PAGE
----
“Thunderbirds follows the adventures of the Tracy family, headed by American multi-millionaire philanthropist Jeff Tracy. A widower, Jeff’s adult sons – Scott, John, Virgil, Gordon and Alan – are named after Mercury Seven astronauts: Scott Carpenter, John Glenn, Virgil “Gus” Grissom, Gordon Cooper and Alan Shepard.

Unknown to the public, the Tracys are the force behind International Rescue: a secret organization committed to saving human life, founded and funded by Jeff. Assisting the family in this mission are technologically advanced land-, sea-, air- and space-rescue vehicles and equipment, deployed after conventional rescue techniques prove ineffective. Foremost are five machines called the Thunderbirds, each assigned to one of the five brothers:

  • Thunderbird 1 – a 115 feet-long, hypersonic, variable-sweep wing rocket plane used for fast response and rescue-zone reconnaissance, and as a mobile control base. Piloted by primary rescue co-ordinator Scott Tracy.
  • Thunderbird 2 – a 250 feet-long, supersonic, VTOL, lifting body carrier aircraft, which transports major rescue equipment and vehicles to rescue zones in detachable capsules known as “Pods”. Piloted by Virgil.
  • Thunderbird 3 – a 287 feet-tall, vertically-launched, re-usable, single-stage-to-orbit spacecraft used primarily for space rescue. Manned by astronaut Alan (with Scott as co-pilot).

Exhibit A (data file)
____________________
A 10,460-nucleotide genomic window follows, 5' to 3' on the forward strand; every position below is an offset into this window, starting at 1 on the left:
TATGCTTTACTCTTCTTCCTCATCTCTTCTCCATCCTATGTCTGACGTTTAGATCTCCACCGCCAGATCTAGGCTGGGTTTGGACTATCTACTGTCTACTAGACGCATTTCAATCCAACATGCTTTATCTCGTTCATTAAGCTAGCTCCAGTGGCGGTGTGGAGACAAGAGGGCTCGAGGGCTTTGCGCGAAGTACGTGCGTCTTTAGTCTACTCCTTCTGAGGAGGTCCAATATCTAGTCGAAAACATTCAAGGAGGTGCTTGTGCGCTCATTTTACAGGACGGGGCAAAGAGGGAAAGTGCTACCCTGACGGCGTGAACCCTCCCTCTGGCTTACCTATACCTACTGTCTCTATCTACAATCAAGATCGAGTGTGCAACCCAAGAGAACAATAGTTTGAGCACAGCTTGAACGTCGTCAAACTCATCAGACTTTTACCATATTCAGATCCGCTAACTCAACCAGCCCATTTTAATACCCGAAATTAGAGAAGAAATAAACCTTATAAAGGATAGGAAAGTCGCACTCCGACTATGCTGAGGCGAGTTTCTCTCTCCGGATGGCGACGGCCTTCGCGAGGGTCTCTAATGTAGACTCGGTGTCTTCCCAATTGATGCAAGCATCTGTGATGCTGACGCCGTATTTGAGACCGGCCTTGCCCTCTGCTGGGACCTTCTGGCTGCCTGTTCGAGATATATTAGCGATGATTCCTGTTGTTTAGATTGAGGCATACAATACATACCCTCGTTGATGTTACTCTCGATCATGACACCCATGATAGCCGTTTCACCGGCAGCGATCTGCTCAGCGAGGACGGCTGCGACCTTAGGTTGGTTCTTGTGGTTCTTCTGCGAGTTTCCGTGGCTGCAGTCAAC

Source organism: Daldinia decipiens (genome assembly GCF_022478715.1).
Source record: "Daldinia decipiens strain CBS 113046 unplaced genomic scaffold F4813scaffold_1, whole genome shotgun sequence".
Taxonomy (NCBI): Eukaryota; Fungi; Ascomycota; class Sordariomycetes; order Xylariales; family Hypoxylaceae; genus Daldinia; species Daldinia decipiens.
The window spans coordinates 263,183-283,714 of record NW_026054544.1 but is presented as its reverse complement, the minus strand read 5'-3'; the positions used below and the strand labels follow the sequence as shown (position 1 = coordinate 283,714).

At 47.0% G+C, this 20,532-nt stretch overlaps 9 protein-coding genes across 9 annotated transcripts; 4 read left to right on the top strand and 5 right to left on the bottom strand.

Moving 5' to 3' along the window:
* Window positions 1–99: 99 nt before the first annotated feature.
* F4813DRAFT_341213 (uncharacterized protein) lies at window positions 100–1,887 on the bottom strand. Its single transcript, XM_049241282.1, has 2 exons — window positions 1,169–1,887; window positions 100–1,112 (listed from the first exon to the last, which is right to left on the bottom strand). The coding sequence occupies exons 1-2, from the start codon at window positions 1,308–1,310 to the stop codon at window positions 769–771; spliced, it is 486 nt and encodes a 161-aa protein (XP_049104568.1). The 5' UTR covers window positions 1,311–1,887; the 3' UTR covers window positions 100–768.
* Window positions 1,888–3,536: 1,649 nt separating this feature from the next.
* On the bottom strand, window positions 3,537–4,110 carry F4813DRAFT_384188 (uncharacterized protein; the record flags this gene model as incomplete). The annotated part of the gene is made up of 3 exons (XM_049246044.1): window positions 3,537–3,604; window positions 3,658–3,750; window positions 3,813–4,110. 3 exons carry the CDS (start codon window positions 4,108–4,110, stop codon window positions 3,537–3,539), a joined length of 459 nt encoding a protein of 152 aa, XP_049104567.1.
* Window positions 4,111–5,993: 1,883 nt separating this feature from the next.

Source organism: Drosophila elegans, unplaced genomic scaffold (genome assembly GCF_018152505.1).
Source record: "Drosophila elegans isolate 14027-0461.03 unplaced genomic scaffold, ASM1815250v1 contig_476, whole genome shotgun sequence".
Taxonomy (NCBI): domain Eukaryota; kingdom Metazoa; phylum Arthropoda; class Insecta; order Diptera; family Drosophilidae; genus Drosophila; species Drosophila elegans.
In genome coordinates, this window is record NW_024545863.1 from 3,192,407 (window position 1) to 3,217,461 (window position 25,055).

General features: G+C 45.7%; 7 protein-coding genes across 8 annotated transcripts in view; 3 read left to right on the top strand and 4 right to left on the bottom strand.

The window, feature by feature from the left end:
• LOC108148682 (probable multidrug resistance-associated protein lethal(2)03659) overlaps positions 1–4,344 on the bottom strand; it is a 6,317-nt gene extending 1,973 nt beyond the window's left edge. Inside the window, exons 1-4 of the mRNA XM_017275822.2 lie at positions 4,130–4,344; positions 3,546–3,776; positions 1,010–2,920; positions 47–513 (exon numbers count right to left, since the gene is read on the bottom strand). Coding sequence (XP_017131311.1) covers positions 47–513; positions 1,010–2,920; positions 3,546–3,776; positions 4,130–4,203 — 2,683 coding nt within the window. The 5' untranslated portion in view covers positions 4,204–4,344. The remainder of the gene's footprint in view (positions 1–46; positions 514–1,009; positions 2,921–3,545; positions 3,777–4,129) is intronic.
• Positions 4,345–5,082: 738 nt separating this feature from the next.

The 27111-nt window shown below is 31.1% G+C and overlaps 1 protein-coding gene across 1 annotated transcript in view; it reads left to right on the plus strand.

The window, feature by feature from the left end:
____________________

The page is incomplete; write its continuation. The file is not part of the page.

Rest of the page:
• Thunderbird 4 – a 30 feet-long utility submersible used for underwater rescue. Piloted by aquanaut Gordon and typically launched from Thunderbird 2’s Pod 4.
  • Thunderbird 5 – a space station, 296 feet-wide and in permanent geostationary orbit, which monitors SOS transmissions and relays communications within IR. ”
    — Wikipedia

spaceghost
Phantom Cruiser (Space Ghost TV series)

“Space Ghost is a fictional character created by Hanna-Barbera Productions and designed by Alex Toth for CBS in the 1960s. In his original incarnation, he was a superhero who, with his sidekick teen helpers Jan, Jace, and Blip the monkey, fought supervillains in outer space. In the 1990s, the character was brought back as a host for his own fictional late-night talk show, Space Ghost Coast to Coast, on Cartoon Network and Adult Swim. In the 2000s, he was revamped as a serious superhero once again in a DC Comics mini-series.” — Wikipedia

Futurama
Planet Express Ship (Futurama TV series)